The Hellcat-powered Grand Cherokee is said to be in its final days.
Coming on the heels of Dodge announcing they are planning to produce an all-electric muscle car in 2024, we learned that Jeep is planning to nix the Grand Cherokee Trackhawk later this year. For those not familiar, the Grand Cherokee Trackhawk shares the same powertrain as the infamous Hellcat Chargers and Challengers. The 707-horsepower SUV races to 60 mph in 3.5-seconds and the quarter-mile in 11.6-seconds, with a top speed of 180 mph, so could this be the beginning of the end of the Hellcat? We hope not.
Killing the Hellcat powertrain in the Grand Cherokee might be the easiest model to eliminate, without losing too many faithful followers. The Trackhawk is a fun vehicle, I borrowed one when they first came out, and it’s a super impressive SUV, but at the end of the day, an SUV still with little practicality to speak of - and with a starting price of around $90k, easily heading into $100k territory when you start adding equipment and options.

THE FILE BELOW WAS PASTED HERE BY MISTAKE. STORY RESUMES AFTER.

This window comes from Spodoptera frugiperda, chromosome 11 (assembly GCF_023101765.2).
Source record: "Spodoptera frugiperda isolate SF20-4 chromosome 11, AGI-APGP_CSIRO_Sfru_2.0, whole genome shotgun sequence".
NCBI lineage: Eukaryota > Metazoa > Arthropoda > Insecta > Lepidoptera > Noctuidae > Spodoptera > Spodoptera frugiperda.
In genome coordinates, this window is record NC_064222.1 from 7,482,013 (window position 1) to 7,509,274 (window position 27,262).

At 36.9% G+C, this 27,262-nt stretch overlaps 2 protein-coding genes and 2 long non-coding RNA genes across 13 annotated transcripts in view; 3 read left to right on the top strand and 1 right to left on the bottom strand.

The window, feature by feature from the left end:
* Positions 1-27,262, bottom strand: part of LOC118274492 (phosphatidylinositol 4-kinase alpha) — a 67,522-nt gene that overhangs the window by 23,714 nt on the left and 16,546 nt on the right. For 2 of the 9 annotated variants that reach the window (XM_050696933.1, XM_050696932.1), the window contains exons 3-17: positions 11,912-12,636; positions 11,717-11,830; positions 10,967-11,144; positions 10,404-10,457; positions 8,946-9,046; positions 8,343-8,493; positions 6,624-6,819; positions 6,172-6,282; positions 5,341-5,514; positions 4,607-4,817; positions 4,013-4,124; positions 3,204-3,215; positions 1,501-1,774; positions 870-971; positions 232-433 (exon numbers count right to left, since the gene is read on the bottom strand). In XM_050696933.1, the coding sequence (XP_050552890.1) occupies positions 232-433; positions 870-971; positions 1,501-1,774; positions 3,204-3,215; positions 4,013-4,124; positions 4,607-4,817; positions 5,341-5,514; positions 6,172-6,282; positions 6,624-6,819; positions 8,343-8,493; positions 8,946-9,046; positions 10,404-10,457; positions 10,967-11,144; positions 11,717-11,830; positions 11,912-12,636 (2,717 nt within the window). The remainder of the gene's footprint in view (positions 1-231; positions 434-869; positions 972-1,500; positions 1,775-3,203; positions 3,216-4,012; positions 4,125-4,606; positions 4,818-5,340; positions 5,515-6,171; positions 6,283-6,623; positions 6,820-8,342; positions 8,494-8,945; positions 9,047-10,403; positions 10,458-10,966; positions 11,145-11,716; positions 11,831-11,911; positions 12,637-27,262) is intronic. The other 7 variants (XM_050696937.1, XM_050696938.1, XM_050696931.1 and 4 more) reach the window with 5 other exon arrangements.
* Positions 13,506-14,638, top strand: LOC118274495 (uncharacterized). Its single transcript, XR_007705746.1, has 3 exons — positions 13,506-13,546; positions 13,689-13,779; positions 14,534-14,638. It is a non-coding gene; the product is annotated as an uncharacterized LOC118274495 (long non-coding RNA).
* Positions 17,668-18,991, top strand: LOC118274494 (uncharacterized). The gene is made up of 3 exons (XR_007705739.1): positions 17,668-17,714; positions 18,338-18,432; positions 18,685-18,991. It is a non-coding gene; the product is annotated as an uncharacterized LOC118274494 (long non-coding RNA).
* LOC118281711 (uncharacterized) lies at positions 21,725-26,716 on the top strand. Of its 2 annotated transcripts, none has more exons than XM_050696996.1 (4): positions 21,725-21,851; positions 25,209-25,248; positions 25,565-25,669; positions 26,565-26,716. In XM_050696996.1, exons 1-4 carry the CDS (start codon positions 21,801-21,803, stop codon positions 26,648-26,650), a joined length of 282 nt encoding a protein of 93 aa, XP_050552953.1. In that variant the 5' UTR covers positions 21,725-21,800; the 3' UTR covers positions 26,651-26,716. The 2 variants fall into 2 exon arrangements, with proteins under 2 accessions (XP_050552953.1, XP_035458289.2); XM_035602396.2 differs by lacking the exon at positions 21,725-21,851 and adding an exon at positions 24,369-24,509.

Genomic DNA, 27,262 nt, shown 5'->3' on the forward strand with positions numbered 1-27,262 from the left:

Models like this rarely have a long shelf life, the same story goes with the TrailBlazer SS in the 2000s; GM did a great job making an SUV that could hang with Camaros, but people moved away from them after realizing the gas mileage in a high-performance SUV is not for the faint of heart, and it’s not going to handle very well at the end of the day.
However, this is likely less to do with consumer demand, and more like a move from Stellantis to gently wean us off Hellcat equipping everything, in a move to push their electric and hybrid products forward, like the all-electric Wrangler.